TTOS: If I put your name in google. the first thing that comes up is “surfing legend” , Do you consider yourself a legend?
I don't know what that is exactly, but, you know, I have the people that I grew up with as my gurus, as my, you know, the people that I respected and all of that. I don't know, you know, I'm just happy to be able to still be doing it and, and you know, surfing and kind of trying to stay update, I watch WSL, I watch every event, you know, streaming, I've been into surfing and competition by judging. I don't ever consider myself that great of a surfer, but I understood the game pretty well and so I was able to play the game better than some of the better surfers.
TTOS: we are going to finish our interview with a short Q/A session, please answer the first thing that comes up in your mind. The best surfboard that you ever ridden….
I made a twin fins balsa board that I wrote thousands and thousands of waves, it was probably pretty advanced for its day and I think that might have been one of the best, I don't know, they're all good…
TTOS: do you still have that board?
I do. I still have that board. It was six, four and 19, half wide and two and a half inches thick. They would packed the balsa, they would cut thin pieces and, and surround the bundles of balsa wood with these thin pieces of balsa wood so when they put the straps around, it wouldn't hurt the, the inner cores pieces. And I would save those outer pieces until I finally had enough to make a board…..I glued all those together…..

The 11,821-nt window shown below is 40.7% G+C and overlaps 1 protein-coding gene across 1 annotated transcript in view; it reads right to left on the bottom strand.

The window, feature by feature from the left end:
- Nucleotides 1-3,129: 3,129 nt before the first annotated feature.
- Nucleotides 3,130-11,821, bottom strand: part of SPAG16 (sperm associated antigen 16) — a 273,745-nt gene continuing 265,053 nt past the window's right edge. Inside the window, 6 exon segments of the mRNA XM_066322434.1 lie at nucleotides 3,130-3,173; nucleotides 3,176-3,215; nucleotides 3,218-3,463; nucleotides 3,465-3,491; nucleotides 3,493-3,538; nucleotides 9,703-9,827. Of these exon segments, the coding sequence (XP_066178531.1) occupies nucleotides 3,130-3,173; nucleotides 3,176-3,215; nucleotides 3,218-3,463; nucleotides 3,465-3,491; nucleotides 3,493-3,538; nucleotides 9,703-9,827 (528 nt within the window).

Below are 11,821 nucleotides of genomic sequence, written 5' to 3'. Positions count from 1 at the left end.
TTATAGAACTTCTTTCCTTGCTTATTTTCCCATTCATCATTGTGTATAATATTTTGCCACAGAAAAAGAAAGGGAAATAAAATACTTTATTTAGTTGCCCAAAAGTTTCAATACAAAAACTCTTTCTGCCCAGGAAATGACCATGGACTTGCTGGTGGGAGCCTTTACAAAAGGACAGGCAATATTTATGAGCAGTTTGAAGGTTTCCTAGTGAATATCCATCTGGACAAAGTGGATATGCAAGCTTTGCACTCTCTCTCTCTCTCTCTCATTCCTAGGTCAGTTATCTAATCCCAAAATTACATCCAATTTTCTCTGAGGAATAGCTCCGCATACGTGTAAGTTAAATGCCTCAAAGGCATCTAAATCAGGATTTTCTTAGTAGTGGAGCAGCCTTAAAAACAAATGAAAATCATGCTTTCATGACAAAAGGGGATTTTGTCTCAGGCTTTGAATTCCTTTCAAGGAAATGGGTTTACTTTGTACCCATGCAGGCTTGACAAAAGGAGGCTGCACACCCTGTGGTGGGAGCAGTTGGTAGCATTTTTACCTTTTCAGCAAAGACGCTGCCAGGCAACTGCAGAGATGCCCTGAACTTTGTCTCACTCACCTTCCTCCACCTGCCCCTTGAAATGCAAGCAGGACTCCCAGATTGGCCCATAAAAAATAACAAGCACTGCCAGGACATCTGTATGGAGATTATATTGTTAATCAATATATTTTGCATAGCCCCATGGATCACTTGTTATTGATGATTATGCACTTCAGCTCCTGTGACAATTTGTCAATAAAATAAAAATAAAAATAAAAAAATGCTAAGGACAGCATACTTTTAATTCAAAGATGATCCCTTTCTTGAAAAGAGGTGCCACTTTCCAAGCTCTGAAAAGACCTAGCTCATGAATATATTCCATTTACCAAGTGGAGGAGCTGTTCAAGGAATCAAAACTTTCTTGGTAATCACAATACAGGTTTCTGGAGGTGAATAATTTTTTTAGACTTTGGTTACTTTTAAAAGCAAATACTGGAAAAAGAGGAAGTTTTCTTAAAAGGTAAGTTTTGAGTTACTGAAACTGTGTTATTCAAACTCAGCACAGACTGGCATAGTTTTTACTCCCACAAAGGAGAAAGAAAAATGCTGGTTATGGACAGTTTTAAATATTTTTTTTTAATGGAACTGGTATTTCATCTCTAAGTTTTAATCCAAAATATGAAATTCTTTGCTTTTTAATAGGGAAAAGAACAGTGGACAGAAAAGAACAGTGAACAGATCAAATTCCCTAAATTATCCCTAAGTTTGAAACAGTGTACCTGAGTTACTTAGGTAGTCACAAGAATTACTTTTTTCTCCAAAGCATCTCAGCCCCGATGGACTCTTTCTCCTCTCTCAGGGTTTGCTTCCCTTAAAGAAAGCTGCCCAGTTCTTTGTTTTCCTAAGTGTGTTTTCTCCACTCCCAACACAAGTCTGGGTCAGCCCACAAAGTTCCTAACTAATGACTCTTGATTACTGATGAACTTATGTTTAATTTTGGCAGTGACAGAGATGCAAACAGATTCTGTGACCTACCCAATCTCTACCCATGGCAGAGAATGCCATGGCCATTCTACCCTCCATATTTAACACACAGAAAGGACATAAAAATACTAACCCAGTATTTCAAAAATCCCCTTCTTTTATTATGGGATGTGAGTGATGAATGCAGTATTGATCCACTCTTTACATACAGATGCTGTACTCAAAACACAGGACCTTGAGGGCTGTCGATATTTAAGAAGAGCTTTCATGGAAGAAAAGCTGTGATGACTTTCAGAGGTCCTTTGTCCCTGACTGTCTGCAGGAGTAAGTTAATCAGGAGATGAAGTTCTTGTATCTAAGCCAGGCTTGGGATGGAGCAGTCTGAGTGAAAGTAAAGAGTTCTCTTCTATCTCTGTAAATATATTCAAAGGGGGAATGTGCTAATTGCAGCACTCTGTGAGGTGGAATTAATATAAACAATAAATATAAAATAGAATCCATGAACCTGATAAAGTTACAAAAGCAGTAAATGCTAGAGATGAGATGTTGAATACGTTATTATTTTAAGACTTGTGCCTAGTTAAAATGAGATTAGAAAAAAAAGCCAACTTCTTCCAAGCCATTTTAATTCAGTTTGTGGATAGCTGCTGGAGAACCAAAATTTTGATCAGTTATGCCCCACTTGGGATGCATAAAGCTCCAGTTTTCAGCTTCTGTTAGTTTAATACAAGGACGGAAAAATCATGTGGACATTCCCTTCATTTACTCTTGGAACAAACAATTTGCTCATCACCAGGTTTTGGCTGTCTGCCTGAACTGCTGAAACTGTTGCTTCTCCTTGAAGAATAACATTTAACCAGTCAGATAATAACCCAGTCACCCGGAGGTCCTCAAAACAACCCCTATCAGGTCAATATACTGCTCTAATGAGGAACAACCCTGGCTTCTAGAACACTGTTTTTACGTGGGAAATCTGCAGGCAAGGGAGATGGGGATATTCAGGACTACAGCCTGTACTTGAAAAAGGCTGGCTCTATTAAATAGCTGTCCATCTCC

TTOS: Favorite shaper of all time.
There are a lot of fabulous shapers, incredible shapers, but I'll go back to my friend, who's gone now, Joe Quigg, as I think I learned more from him about design concept, how to go about design and Joe was an artist, I just loved his approach and how he approached the design.
You know, the other, I love Dale Velzy because he had a great sense of aesthetics, didn't care about so much, he was a salesman.
There are also a zillion, contemporary shapers that are excellent and some of the best boards I've ridden have been other shapers boards.
TTOS: Personal question, your favorite song.
This is pretty funny, our dog that barks at buzzards, he's also really good at singing happy birthday. When, people's birthdays come up, we sing happy birthday and he sings along.
TTOS: what is your favorite surf spot?
Oh, I can't tell you that.LOL
It all depends on the day and the place and all of that. Of course I grew up at Malibu and Malibu is one of my favorite waves for sure, and I got to ride Jay Bay and I've gotten to ride some really, really high quality waves and, you know, each place has its magic moments.
TTOS: Best surfer of all time
That's, that's a really tough question, I've been watching, I going back to the judging part and the fact I stream all of WSL, I stream about all the contests and competitions, highlight days and all of that. There are so many incredible surfers in the world now I'm just stunned.
How about Gerry Lopez? I get to surf with Gerry quite a bit and actually I got to shape a lot of Lightning Bolts and got to work with Gerry shaping, he is still shaping and he is still putting huge amount of time in the water. He has learned to become a great person.
TTOS: And the last question, I would like to know your best relationship advice.
You kind of get back what you put into it, you put in love, you get love back.